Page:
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Lawsuit Launched to Force Trump Administration to Curb Risks From Pesticide Malathion

SAN FRANCISCO - The Center for Biological Diversity, Center for Environmental Health and Californians for Pesticide Reform filed a formal notice of intent today to sue two federal agencies for failing to finalize measures to protect endangered wildlife and the environment from pesticides containing the chemical malathion.

The legal notice was spurred by the failure of the U.S. Environmental Protection Agency and Fish and Wildlife Service to complete legally required, common-sense steps to fully assess and limit the dangers of the highly toxic pesticides.

In January 2017 the EPA determined in a biological evaluation that 97 percent of federally protected species are likely harmed by malathion, which also has been found by the World Health Organization to be “probably carcinogenic to humans.”

But after Dow AgroSciences officials asked the EPA to suspend its assessment of the dangers of several pesticide ingredients, including malathion, the EPA and the Service indefinitely delayed efforts to complete the evaluation.

“It’s sickening to see the Trump administration put human health and endangered wildlife at risk to please Dow,” said Stephanie Parent, a senior attorney at the Center for Biological Diversity. “This administration is not above the law. It has to take reasonable steps to limit these pesticides’ harms to people and the environment.”

As part of a legal settlement triggered by the EPA’s foot-dragging on assessing pesticides’ harms, government scientists were supposed to issue a final biological opinion by the end of 2017 identifying ways to safeguard endangered species from malathion.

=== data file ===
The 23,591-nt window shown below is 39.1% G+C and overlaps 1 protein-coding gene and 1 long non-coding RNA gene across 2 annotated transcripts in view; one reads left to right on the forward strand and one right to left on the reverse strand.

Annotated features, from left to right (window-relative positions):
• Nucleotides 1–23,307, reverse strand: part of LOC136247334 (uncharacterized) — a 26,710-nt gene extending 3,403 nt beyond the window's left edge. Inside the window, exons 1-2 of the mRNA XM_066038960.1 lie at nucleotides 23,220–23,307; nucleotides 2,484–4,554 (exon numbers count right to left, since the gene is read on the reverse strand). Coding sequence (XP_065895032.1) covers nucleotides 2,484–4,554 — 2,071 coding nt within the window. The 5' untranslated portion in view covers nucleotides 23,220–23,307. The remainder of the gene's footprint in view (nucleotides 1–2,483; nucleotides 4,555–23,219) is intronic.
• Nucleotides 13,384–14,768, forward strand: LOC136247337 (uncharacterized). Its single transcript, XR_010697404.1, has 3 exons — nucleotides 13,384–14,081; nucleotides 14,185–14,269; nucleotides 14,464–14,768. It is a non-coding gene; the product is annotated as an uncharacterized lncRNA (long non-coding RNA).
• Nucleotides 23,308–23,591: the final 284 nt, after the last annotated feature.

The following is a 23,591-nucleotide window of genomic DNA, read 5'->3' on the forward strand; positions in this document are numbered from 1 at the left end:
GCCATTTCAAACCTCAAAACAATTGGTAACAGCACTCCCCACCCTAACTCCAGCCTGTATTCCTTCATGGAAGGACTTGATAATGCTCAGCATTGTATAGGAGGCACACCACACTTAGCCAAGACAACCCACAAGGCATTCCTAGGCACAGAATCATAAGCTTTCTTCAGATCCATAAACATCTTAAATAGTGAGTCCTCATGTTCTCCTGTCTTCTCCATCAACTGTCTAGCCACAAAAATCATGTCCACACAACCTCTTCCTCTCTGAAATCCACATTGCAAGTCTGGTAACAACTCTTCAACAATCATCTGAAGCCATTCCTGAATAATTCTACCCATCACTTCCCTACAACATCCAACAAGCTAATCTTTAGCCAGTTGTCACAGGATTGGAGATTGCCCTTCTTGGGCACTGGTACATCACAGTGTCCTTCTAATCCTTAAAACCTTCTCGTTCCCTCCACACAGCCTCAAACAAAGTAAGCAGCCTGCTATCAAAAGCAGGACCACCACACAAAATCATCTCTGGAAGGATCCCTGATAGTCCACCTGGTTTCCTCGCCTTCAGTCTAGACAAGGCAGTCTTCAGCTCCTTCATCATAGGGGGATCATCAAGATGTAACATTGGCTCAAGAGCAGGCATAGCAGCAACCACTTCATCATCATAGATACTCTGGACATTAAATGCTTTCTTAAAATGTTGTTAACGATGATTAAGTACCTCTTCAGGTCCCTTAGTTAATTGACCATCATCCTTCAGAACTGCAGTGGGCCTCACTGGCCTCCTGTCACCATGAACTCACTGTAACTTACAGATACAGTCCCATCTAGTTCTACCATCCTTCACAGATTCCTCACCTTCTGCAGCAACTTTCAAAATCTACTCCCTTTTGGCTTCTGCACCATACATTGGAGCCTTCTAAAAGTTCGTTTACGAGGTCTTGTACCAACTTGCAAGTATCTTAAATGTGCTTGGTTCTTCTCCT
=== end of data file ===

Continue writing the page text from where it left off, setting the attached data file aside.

But after the Trump administration took office, in April 2017 Dow AgroSciences asked the agencies to abandon four years of work on assessing the harms of several pesticides, including malathion. Seven months later the EPA and the Service indefinitely delayed efforts to complete the malathion assessment.

“Pesticide manufactures have infiltrated Scott Pruitt’s EPA to roll back environmental protections in favor of corporate profit,” said Caroline Cox, research director at the Center for Environmental Health. “EPA’s decisions must be based on sound science, not corporate politics.”

Around 1 million pounds of malathion, a neurotoxin that is part of the dangerous class of organophosphate pesticides, are used each year. Along with being identified as a likely carcinogen by the WHO, it has been linked to cognitive delay and attention deficit hyperactivity disorder (ADHD) in children. Organophosphates were used as nerve agents in chemical warfare and have been linked to Gulf War syndrome, which causes fatigue, headaches, skin problems and breathing disorders.

“Organophosphates like malathion are some of the most dangerous pesticides still available on the market,” said Sarah Aird, co-director of Californians for Pesticide Reform. “It’s disgusting that that the Trump EPA is ignoring those well-documented harms.”

In January 2017 Dow was one of three companies that donated $1 million to Trump’s inauguration. Shortly thereafter the EPA shocked public-health advocates by abruptly scrapping a proposed ban on the organophosphate chlorpyrifos, which is known to cause brain damage in children.


For decades the EPA refused to comply with its legal mandate to protect endangered species from the impacts of pesticides. But following a two-year review by the National Academy of Sciences, the federal government initiated a highly public and transparent process to analyze the impacts of the three insecticides, including malathion.

During this process Dow provided extensive comments urging the agencies to abandon the legally required effort. The Center for Biological Diversity recently sued the Trump administration to force officials to release details on Dow’s influence over the delay of government studies detailing the dangers of malathion.


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At the Center for Biological Diversity, we believe that the welfare of human beings is deeply linked to nature - to the existence in our world of a vast diversity of wild animals and plants. Because diversity has intrinsic value, and because its loss impoverishes society, we work to secure a future for all species, great and small, hovering on the brink of extinction. We do so through science, law, and creative media, with a focus on protecting the lands, waters, and climate that species need to survive.

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